The Campile Bombing

The day after my fathers ninth birthday, 26th August 1940, he witnessed something that profoundly marked his life.  Up on the hills around the village he caught sight of his first ever German air plane which was followed closely by the dropping of bombs on the small rural village of Campile directly across from the Cheekpoint in which three people died. He carried that day for the rest of his life.
The war years in Ireland, which some called trivially in my mind, “the emergency”, was a time of rationing, hunger and a certain mount of fear in Ireland, at least initially.  The threat of invasion was real from either warring side, and in villages like Cheekpoint, sailors risked their lives to keep meager supply lines open at extreme risk to themselves.
On that day, Monday 26th August, he climbed up out of the village with his pal down the road, Jim Doherty.  They were going to set snares in the hope of extra food at home.  It was a bright clear morning with patchy cloud and a warm sun.  The hill fields, which were between the village and the Minaun afforded a brilliant view of not just the meeting of the rivers, but of the harbour and the land stretching away to the Irish sea via the neighbouring county of Wexford.
Heinkel HE 111
accessed from
Whilst ducking in and out of the furze shrouded ditches where runs of rabbit were more obvious, their youthful ears heard an unfamiliar sound. Glancing around they spied the dark green plane (it would later be confirmed as a Heinkell HE 111), and as they watched it came up the Wexford side of the river towards Nook and then along the shoreline to Dunbrody and the main Waterford – Rosslare railway line.  It then continued towards Sliabh Coillte and turned in an arc towards the Barrow Bridge. Descending as it went, it proceeded to follow the railway line.  It was only a few hundred feet as it came in over the small railway station and rural village at Campile, and then out of the bottom of the plane dropped three bombs, in quick succession.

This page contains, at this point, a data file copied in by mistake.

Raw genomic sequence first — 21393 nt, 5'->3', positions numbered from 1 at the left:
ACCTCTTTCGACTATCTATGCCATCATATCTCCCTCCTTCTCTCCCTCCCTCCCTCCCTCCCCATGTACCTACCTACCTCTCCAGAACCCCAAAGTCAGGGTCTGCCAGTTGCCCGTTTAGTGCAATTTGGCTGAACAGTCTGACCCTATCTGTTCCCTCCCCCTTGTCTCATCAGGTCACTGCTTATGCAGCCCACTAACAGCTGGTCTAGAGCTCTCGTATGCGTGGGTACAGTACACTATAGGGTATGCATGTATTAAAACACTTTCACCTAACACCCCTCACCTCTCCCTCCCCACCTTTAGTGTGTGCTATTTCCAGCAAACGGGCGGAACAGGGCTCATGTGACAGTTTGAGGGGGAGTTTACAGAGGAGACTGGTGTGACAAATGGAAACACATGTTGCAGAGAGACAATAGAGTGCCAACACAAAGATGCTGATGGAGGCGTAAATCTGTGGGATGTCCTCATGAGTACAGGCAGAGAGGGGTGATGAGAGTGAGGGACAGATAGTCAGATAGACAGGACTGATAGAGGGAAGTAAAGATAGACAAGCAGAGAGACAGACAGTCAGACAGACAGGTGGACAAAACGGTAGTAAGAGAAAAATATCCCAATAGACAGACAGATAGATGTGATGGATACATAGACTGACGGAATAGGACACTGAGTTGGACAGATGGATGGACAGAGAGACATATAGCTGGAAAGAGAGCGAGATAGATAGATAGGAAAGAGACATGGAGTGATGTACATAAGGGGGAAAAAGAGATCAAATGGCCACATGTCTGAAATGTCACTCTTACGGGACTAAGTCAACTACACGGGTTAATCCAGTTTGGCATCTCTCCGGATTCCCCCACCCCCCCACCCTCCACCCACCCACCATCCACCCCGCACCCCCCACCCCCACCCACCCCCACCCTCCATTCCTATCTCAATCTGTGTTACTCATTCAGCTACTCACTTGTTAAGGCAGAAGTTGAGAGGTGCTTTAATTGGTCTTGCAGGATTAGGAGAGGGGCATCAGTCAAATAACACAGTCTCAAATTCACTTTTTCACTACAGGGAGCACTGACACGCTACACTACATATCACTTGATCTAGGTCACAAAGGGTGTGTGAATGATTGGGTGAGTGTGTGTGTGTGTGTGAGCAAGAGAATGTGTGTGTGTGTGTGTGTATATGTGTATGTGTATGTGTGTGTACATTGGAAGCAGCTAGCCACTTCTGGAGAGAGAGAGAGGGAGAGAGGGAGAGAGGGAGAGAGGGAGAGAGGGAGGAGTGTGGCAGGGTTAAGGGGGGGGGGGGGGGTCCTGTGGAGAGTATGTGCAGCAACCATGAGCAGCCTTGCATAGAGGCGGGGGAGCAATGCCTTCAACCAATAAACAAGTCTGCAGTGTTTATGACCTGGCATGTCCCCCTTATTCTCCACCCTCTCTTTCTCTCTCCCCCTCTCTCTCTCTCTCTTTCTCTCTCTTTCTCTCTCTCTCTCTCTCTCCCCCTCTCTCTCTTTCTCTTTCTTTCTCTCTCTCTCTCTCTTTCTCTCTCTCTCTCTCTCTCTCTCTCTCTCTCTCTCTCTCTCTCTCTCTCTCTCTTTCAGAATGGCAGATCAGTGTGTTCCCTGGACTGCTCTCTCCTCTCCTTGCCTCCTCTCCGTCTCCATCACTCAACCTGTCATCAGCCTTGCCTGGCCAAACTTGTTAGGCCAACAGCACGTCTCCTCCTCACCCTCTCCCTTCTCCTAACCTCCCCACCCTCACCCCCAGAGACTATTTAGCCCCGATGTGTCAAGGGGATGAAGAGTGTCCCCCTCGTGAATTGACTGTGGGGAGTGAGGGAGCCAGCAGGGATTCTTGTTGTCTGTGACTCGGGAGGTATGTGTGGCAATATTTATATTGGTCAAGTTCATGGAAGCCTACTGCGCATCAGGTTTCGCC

Their mouths fell open with the vision of what they saw and as they instinctively ran for the village, I’m sure their minds were filled with panic and dread.  My fathers grandmother and Jim’s mother were both from the Wexford side, and even at a young age the connections would have been obvious to them.  They heard the sound of the bombs rather than saw them.  It was later he heard that the plane had turned around and made a second run.
Arriving home, my father found the house empty, but proceeding to the quay, he found the area ablaze.  Already boats had left for Campile pill and Great Island and others were getting ready. He tried to tell what he had seen, but all the adults were fully aware, and their thoughts now were with their neighbours and in some cases family and there was more than one person in tears.

It was late that night before the grim news was brought to the village.  A direct hit on the farming co-operative  Three young women were dead and parts of the village on fire and in rubble. The death toll was considered miraculously low, a fair had been on earlier and most of the staff of the co-operative had gone home for lunch. Army, guards and volunteers alike had spent the evening clearing the rubble, ensuring that everyone was accounted for.
view of the damage accessed from
The funerals were massive and the event was widely reported, and people travelled from as far away as Belfast to view the scene.  At the inquiry afterwards, various opinions were expressed as to why it had occurred and indeed some eyewitnesses claimed that the plane had come over the Minaun and had turned at the Barrow Bridge.  As my Father explained it, it was all a matter of perspective.